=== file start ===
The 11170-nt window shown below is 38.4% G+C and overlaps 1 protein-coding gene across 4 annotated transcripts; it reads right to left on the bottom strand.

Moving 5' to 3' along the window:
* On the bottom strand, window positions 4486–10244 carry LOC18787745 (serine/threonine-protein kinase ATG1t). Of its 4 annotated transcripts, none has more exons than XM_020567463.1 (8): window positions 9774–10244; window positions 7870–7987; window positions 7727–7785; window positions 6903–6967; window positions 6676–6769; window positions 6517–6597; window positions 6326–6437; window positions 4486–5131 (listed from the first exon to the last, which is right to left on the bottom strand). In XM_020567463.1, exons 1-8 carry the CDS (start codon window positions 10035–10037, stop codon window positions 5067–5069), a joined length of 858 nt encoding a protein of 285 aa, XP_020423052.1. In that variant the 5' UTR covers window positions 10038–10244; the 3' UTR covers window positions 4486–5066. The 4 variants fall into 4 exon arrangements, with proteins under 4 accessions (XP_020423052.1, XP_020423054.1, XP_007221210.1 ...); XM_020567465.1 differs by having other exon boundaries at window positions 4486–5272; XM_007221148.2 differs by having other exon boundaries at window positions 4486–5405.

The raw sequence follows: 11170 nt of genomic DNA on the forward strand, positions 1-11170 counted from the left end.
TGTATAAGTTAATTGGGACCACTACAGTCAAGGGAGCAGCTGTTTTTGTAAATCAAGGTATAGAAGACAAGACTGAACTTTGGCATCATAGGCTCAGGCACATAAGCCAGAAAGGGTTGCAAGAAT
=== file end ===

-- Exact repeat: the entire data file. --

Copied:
The 11170-nt window shown below is 38.4% G+C and overlaps 1 protein-coding gene across 4 annotated transcripts; it reads right to left on the bottom strand.

Moving 5' to 3' along the window:
* On the bottom strand, window positions 4486–10244 carry LOC18787745 (serine/threonine-protein kinase ATG1t). Of its 4 annotated transcripts, none has more exons than XM_020567463.1 (8): window positions 9774–10244; window positions 7870–7987; window positions 7727–7785; window positions 6903–6967; window positions 6676–6769; window positions 6517–6597; window positions 6326–6437; window positions 4486–5131 (listed from the first exon to the last, which is right to left on the bottom strand). In XM_020567463.1, exons 1-8 carry the CDS (start codon window positions 10035–10037, stop codon window positions 5067–5069), a joined length of 858 nt encoding a protein of 285 aa, XP_020423052.1. In that variant the 5' UTR covers window positions 10038–10244; the 3' UTR covers window positions 4486–5066. The 4 variants fall into 4 exon arrangements, with proteins under 4 accessions (XP_020423052.1, XP_020423054.1, XP_007221210.1 ...); XM_020567465.1 differs by having other exon boundaries at window positions 4486–5272; XM_007221148.2 differs by having other exon boundaries at window positions 4486–5405.

The raw sequence follows: 11170 nt of genomic DNA on the forward strand, positions 1-11170 counted from the left end.
TGTATAAGTTAATTGGGACCACTACAGTCAAGGGAGCAGCTGTTTTTGTAAATCAAGGTATAGAAGACAAGACTGAACTTTGGCATCATAGGCTCAGGCACATAAGCCAGAAAGGGTTGCAAGAAT